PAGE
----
The crime-fraud exception in Anglo-American jurisprudence: comparative dimensions and optimal reform proposals in the taxation context

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Abstract

The crime-fraud exception to legal professional privilege is both well established and widespread in common law jurisdictions. The exception generally arises in circumstances where the client consults a lawyer for legal advice in connection with the perpetration of a criminal or fraudulent act before or during the commission of that act. This article analyses the crime-fraud exception to claims of privilege by lawyers in England, and by lawyers and tax practitioners in the US. It considers the significance of the exception in the taxation context, contrasts its limited use in this context in England and Wales compared to the US and discusses the markedly different approach in the English and Welsh First-tier Tribunal (Tax) in relation to information notices when compared to appeals to the tribunal and other judicial proceedings. Following comparative analysis and consideration of the barriers to greater use of the exception in the taxation context in England, proposals are made for a revised approach in English law.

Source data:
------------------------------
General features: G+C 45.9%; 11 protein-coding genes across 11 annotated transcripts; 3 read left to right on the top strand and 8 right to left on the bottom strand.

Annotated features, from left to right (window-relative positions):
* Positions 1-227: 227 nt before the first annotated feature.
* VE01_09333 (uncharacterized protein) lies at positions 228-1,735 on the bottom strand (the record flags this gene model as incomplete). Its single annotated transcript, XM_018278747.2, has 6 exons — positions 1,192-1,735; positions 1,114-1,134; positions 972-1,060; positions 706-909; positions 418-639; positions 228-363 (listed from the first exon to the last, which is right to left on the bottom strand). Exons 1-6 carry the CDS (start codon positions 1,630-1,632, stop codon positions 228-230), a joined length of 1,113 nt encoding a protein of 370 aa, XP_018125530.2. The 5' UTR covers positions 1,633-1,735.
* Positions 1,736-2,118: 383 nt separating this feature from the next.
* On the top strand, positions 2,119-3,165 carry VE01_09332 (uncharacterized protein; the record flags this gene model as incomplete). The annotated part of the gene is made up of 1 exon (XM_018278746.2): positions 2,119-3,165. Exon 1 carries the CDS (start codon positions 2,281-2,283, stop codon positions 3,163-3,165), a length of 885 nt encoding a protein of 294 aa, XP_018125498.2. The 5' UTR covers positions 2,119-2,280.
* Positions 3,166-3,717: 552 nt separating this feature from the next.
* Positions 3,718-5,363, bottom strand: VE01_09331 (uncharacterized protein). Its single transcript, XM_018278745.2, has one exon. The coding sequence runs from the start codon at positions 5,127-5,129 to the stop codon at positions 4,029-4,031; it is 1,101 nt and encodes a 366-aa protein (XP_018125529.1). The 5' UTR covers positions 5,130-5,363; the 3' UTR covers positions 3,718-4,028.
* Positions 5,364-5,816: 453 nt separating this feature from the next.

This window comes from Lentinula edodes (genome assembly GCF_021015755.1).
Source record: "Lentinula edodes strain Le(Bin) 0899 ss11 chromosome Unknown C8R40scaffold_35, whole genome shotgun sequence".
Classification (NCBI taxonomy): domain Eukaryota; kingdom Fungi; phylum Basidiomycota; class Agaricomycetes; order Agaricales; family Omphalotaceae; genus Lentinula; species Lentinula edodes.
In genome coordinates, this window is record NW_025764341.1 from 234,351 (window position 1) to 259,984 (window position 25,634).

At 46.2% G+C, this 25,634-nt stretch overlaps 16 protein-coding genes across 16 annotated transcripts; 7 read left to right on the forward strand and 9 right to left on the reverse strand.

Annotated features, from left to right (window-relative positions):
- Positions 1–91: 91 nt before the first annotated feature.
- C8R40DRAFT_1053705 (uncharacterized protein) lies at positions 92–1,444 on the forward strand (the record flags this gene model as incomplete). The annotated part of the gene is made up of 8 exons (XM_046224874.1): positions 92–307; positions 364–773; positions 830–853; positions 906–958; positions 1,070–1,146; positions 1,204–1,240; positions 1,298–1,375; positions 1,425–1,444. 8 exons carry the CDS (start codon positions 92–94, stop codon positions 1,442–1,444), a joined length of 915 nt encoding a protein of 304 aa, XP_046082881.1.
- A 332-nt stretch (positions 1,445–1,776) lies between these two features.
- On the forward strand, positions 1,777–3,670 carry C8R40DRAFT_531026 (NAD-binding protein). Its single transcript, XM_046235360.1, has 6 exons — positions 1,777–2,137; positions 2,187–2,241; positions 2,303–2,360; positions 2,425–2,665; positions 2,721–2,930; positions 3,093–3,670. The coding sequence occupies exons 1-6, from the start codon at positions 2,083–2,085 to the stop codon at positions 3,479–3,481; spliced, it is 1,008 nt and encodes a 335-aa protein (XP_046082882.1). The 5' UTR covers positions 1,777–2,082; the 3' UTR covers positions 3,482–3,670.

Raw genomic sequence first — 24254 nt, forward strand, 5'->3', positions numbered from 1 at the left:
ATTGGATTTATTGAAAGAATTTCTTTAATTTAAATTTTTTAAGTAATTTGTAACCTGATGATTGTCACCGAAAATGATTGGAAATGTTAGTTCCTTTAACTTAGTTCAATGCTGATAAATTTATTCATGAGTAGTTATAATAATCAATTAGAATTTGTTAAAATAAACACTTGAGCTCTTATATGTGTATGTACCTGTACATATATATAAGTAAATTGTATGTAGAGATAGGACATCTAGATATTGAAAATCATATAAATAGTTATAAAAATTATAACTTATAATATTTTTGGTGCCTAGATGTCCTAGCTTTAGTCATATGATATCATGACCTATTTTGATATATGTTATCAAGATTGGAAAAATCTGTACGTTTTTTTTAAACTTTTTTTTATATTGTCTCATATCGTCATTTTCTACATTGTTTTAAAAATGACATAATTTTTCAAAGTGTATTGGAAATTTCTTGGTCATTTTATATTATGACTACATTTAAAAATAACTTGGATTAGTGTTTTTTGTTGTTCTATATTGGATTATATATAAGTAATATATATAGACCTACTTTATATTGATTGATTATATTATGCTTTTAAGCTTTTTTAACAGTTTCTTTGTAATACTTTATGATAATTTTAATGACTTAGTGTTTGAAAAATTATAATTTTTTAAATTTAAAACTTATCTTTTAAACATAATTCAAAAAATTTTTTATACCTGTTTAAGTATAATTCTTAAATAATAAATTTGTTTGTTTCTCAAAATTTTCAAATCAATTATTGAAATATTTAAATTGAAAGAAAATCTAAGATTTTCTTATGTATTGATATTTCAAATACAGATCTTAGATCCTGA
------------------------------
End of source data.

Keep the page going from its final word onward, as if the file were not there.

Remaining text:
Original languageEnglish
Pages (from-to)109-132
JournalBritish Tax Review
Volume1
Publication statusPublished - 13 Mar 2017

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